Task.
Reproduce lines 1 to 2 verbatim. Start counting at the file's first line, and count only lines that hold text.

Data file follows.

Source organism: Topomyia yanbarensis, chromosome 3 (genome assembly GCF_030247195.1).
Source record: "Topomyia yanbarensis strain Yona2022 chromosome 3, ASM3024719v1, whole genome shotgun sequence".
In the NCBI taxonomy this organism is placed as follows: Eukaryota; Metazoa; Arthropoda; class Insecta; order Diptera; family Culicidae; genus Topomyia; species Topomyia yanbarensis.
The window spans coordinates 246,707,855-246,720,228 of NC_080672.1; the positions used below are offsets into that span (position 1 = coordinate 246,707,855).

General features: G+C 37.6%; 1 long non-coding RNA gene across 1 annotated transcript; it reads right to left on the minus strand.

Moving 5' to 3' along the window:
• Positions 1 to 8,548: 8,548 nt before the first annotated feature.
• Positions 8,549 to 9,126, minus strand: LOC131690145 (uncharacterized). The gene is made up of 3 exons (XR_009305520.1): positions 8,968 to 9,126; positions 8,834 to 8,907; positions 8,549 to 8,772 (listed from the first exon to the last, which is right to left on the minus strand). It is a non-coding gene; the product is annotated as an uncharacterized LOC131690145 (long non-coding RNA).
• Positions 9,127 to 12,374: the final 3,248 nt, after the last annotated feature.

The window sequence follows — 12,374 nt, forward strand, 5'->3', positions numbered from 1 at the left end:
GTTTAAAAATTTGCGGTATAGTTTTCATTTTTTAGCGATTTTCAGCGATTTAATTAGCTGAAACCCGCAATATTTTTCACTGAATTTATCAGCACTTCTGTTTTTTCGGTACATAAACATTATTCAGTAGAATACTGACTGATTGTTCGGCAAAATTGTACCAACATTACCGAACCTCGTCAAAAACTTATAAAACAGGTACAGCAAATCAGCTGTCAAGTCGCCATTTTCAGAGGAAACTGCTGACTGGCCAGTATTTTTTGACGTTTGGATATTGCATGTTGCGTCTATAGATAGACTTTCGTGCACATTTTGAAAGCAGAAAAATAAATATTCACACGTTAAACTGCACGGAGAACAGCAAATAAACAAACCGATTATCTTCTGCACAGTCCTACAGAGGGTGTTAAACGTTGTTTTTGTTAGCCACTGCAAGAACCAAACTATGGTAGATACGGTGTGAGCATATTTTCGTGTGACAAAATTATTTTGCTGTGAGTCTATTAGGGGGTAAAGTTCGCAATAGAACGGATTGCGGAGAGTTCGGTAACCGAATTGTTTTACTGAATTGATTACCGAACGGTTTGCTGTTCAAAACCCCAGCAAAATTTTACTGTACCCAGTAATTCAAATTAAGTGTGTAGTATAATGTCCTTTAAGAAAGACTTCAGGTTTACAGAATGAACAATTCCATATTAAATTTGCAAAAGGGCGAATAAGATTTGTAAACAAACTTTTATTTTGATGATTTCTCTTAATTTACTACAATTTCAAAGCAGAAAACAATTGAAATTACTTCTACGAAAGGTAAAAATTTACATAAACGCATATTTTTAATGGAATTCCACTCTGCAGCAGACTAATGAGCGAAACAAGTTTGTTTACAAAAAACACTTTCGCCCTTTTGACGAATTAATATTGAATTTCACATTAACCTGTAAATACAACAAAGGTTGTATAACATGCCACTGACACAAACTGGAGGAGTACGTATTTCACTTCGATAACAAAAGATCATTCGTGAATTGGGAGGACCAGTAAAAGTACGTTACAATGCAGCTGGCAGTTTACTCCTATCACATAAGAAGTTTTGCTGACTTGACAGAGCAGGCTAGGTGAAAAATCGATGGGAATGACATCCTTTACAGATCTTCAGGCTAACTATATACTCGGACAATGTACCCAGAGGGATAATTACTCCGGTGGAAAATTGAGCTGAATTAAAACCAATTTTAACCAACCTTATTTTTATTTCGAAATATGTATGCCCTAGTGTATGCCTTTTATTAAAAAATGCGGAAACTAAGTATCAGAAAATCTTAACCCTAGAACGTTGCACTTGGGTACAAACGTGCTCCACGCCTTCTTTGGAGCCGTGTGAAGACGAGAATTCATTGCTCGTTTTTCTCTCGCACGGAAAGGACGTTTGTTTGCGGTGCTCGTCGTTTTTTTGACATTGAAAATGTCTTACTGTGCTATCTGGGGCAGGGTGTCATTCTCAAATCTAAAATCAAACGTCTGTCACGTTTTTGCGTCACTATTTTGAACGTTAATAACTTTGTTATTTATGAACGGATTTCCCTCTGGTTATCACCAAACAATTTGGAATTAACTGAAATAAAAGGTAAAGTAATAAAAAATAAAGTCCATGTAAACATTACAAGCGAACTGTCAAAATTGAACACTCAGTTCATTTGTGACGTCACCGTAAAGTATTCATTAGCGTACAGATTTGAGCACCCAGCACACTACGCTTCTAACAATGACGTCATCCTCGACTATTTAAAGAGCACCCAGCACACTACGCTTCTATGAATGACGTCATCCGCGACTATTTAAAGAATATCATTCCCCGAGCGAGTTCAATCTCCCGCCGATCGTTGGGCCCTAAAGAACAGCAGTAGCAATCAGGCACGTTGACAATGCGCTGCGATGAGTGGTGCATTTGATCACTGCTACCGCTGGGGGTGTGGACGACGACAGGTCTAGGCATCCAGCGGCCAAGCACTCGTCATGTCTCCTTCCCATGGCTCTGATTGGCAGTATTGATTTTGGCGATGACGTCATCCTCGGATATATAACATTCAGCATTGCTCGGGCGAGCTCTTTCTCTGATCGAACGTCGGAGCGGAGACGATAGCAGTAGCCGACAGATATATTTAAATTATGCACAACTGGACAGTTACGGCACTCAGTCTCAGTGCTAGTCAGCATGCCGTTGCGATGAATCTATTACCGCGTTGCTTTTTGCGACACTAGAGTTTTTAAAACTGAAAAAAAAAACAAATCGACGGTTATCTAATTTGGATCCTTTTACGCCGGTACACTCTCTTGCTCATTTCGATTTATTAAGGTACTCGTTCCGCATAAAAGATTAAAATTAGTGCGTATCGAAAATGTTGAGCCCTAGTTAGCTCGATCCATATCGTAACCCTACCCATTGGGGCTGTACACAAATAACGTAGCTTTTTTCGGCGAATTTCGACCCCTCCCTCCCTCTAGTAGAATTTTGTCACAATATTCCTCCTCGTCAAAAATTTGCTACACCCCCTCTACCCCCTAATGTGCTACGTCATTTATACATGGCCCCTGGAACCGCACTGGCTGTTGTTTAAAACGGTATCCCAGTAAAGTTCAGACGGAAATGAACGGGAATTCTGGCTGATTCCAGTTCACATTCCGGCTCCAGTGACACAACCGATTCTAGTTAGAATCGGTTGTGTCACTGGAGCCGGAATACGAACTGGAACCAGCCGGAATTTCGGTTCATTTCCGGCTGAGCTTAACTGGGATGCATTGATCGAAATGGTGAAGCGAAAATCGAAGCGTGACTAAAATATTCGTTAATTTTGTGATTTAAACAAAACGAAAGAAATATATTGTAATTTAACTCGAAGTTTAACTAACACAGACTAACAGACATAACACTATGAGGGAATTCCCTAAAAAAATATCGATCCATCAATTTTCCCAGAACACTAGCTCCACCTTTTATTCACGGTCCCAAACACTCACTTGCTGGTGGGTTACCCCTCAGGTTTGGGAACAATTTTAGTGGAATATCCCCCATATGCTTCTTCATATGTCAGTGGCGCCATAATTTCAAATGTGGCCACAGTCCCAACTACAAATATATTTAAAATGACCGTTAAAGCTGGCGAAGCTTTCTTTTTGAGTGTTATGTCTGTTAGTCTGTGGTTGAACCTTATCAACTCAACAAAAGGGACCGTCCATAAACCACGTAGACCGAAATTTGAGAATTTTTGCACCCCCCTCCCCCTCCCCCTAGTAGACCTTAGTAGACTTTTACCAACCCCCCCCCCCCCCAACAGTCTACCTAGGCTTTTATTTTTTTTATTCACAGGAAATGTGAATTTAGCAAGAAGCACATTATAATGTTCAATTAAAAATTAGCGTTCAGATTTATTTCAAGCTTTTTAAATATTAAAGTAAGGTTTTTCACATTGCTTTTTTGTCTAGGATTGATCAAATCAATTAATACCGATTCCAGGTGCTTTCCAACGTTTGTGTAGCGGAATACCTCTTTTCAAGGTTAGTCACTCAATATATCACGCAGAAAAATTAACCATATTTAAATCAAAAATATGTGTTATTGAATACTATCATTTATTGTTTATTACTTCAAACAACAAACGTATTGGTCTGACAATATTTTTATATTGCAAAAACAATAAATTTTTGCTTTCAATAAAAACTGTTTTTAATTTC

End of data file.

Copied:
Source organism: Topomyia yanbarensis, chromosome 3 (genome assembly GCF_030247195.1).
Source record: "Topomyia yanbarensis strain Yona2022 chromosome 3, ASM3024719v1, whole genome shotgun sequence".